imageI’ve heard it said, “Pray is the least you can do.” But I’d say it’s often (if not always) the most we can do. Let’s say there’s a family who has an addict who has stolen, manipulated, scared and hurt the family for years. Experts would say we don’t want to give them money, lest it feed their addiction. Boundaries would say not let them in your home, lest their addiction unleash in front of vulnerable family members. Love would say not give them what they need every time, lest we contribute to their enabling. Wisdom would say read books and seek counsel. But what if these options have been exhausted? What if these options made matters worse? What if the addict doens’t want you exercising these options? Then I’m inclined to conclude prayer IS STILL my option. Thereby, in this case, not being the least I can do, but the most. When we go to God and pray for someone, two things happen. One, we may be the ONLY one who is praying for them–making our prayer not just a privilege but a responsibility. Oh, that I would pray for others who ask me to like I’m the only one in the world who is!  But two, prayer ushers the Savior of the World into a situation we can not save. It brings the sovereign to the broken. The Most High to the most low. It sets captives free. It breaks chains. I’ve seen this myself and the Bible tells me so.  So next time someone says, “Just pray, it’s the least we can do.” Pray….but also join me in knowing it’s actually more.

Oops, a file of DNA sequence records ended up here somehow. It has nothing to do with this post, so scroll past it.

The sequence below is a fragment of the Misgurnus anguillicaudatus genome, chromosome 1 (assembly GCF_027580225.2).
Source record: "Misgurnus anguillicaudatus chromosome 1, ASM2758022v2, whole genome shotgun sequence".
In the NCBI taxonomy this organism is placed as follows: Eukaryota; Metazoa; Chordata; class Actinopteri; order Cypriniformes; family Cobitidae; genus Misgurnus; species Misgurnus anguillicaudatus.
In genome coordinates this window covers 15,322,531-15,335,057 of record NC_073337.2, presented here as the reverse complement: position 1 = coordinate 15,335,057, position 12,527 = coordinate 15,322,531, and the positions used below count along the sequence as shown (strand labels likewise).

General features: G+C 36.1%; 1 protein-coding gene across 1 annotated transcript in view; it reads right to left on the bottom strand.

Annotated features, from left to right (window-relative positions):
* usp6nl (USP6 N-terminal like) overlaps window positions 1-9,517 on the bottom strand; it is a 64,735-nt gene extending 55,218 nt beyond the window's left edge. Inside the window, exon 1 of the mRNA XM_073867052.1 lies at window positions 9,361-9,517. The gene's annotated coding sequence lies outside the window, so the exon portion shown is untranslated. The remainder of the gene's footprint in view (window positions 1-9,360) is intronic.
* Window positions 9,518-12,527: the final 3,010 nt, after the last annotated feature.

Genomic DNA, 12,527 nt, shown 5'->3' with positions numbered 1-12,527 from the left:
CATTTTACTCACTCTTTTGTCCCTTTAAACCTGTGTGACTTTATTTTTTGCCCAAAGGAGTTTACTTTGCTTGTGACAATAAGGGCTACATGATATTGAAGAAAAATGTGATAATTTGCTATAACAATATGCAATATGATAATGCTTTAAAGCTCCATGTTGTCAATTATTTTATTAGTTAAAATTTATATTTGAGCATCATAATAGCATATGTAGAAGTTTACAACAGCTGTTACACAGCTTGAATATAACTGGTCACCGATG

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Stand Your Ground

Ephesians 6:14: “Stand your ground”